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Below are some useful links to groups both within the University and in the wider community.

Hi, I'm Suzanne Harris. As Events and Venues Manager at Bath Spa Live I welcome the public to our three main performance venues and at a variety of spaces around Bath. I want audience members to feel safe, comfortable and included in all our work, and I’m really pleased that - by joining the EDSG - I have joined a team which helps to ensure that BSU extends that welcome to students, visitors and staff in all our buildings.

I’m very interested in the Social Model, an approach to disabled people which is imaginative, inclusive and proactive. The Office for Disabled Issues says: Using the social model helps identify solutions to the barriers disabled people experience. It encourages the removal of these barriers within society, or the reduction of their effects, rather than trying to fix an individual’s impairment or health condition. The social model is the preferred model for disabled people. It empowers disabled people and encourages society to be more inclusive.

It can be easy for those of us working in older buildings or on mixed sites to think we can’t make all our spaces fully accessible. This doesn't mean we should ever stop being vigilant and challenging ourselves in making sure we are still making the very best of ourselves and our buildings for everyone.

Looking forward to the completion of the new Academic Building is a great time to look closely at the rest of the campus - as well as to our attitudes and actions - and see if we can make life for everyone as convenient and inclusive as possible.

If you have any concerns where you feel I could help you, then please do contact me by email or phone 07970 976358

If you'd like to provide feedback on a current policy, procedure or practice at BSU, or would be willing to provide feedback on any future practice, please also contact me or HR. If you'd prefer to make contact confidentially, then please indicate this.

Did you know?

Government announces review of disabled students' allowance

Changes to student support in England

Measures to change disabled students’ allowances, available to HE students in England, have been announced by the government. The measures change the balance of responsibilities between government funding and institutional support, with HEIs taking more responsibility for supporting students with mild difficulties, as part of their duties to provide reasonable adjustments under the Equality Act.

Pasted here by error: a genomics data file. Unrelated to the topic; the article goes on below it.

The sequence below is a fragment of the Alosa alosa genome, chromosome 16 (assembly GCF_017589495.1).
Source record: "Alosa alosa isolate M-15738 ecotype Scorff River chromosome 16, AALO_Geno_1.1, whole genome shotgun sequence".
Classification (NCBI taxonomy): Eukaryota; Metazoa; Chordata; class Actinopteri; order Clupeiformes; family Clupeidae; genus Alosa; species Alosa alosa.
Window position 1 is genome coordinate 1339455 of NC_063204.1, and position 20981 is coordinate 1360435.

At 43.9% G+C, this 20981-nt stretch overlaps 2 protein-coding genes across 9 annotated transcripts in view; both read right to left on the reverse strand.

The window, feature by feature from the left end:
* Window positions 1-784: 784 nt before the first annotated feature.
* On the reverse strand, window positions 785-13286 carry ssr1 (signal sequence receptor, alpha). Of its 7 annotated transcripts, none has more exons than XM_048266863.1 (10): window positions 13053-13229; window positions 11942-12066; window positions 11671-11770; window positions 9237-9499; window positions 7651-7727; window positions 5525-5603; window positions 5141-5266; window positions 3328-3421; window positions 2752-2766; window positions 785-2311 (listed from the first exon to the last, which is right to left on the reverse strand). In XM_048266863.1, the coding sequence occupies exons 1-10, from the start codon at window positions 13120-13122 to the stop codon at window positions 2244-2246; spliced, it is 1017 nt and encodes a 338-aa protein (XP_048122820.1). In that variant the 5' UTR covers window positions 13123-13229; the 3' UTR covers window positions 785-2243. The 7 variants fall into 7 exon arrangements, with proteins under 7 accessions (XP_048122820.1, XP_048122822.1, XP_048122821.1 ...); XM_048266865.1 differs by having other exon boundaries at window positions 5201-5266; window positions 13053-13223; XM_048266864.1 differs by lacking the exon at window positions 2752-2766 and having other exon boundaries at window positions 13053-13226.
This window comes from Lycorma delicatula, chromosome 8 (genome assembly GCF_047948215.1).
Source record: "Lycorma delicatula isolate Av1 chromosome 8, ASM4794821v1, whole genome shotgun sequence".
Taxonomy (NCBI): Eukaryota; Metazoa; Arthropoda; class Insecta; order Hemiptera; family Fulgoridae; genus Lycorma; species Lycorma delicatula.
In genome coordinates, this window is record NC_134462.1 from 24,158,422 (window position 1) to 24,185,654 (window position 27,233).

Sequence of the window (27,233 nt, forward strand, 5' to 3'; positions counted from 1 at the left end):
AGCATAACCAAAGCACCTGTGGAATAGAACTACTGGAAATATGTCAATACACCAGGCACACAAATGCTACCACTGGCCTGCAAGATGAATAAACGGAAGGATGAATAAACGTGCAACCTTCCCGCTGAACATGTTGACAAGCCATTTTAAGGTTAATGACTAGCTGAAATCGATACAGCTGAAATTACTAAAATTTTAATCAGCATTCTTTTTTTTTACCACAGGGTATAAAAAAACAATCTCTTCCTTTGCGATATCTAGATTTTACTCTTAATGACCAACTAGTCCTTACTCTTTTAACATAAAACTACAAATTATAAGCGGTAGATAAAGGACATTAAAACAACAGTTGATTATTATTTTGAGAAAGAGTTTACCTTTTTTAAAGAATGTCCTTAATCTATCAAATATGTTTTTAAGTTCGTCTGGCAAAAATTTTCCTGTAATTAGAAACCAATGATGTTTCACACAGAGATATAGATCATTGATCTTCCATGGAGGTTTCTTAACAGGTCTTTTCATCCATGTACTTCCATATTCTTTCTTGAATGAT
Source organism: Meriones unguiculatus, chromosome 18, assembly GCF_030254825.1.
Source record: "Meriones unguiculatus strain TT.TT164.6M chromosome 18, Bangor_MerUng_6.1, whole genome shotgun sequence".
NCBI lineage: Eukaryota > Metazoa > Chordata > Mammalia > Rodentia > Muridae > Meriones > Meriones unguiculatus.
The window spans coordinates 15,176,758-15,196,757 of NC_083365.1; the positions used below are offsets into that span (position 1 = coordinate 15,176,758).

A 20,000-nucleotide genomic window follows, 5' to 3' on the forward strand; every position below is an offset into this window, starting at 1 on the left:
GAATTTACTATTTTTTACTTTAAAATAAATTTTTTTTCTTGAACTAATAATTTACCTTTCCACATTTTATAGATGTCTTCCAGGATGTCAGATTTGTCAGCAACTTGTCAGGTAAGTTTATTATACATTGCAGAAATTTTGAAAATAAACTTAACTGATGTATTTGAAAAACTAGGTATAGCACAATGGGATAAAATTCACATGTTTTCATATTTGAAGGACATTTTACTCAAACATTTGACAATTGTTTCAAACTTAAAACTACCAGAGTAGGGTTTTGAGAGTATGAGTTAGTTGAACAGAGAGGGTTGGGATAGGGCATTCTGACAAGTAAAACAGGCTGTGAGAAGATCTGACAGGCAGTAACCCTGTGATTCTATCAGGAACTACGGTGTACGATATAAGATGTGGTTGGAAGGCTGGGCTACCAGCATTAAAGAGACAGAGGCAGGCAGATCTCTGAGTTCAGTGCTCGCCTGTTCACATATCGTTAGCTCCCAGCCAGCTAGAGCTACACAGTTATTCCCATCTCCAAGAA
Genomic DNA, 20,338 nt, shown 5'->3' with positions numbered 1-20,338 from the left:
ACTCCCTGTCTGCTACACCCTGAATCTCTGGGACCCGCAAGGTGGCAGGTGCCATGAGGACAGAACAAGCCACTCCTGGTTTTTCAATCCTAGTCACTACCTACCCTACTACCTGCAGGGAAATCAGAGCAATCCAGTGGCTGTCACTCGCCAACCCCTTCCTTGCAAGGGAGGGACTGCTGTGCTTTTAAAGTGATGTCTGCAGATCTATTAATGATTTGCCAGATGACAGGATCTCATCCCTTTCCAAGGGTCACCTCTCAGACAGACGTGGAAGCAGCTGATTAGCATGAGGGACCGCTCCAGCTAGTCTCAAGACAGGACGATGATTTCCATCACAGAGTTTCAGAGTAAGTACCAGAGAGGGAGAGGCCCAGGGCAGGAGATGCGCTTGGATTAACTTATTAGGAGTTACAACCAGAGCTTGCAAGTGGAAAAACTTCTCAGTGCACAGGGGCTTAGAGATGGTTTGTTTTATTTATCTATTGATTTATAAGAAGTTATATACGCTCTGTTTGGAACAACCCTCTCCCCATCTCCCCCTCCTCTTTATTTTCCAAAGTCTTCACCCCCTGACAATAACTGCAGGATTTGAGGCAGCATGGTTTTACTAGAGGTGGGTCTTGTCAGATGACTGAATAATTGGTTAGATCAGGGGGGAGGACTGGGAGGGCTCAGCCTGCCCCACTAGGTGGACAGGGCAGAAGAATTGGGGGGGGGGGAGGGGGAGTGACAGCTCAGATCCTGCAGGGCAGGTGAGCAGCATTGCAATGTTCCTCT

The Department for Business, Innovation and Skills has said it will undertake an equality impact assessment of the changes. However, the National Union of Students and other organisations have raised concerns that some disabled students will be left without adequate support.

Review of disabled students' allowance

NUS blasts David Willetts over changes to DSA – Times Higher Education

Progress made on disability-related harassment

A report from the Equality and Human Rights Commission has revealed that although some public bodies have made progress in tackling disability-related harassment since 2011, more needs to be done.

Between 2009 and 2011 the commission carried out a formal inquiry into the causes of disability-related harassment and outlined actions public authorities should take to prevent and eliminate it. The EHRC will continue to work with public bodies to implement the recommendations and 'keep the spotlight' on disability related harassment.

To what extent are agencies addressing disability-related harassment?


According to the Equality and Human Rights Commission review, How Fair is Britain:


Demystifying dyslexia. Is it a learning difference or a learning difficulty? - 6 May 2014 Neil Mackay

Thomas Hardye School, Dorchester, Dorset, 5.00pm - 7.00pm

The presentation makes an evidenced based case for viewing Dyslexia as a preferred way of learning rather than automatically as a disability or difficulty. The case for the "Preference Paradigm" will be supported with strategies for parents, teachers and pupils in compulsory education as well as HE lecturers and students. These strategies will exemplify practical, preference led ways to establish the "Dyslexia Learning Zone" and will be perfect for teachers coming to terms with the cross curricular/thematic literacy requirements of the new National Curriculum. There will be a particular focus on techniques to harness the power of context to support "quick thinking, slow reading" learners and also ways to organise information for essays and assignments for SATs, GCSE and Higher Education. The presentation will also include practical ways to minimise and support issues with working memory in ways that will impact positively on learners in school, college and university.


Neil MacKay is a freelance consultant and trainer who created the concept of Dyslexia Friendly Schools He is an experienced teacher who has taught for 26 years, working with children with a wide range of ages, needs and ability. He is known for his ability to bring the classroom into his training and for providing lively, entertaining and thought provoking opportunities for teachers and teaching assistants to reflect on and develop their practice. His audiences particularly appreciate his ability to offer workable responses to a range of learning needs, including AD(H)D, Asperger's Syndrome and Dyspraxia in ways which meet diverse learning needs without affecting the work of the rest of the class.

Useful links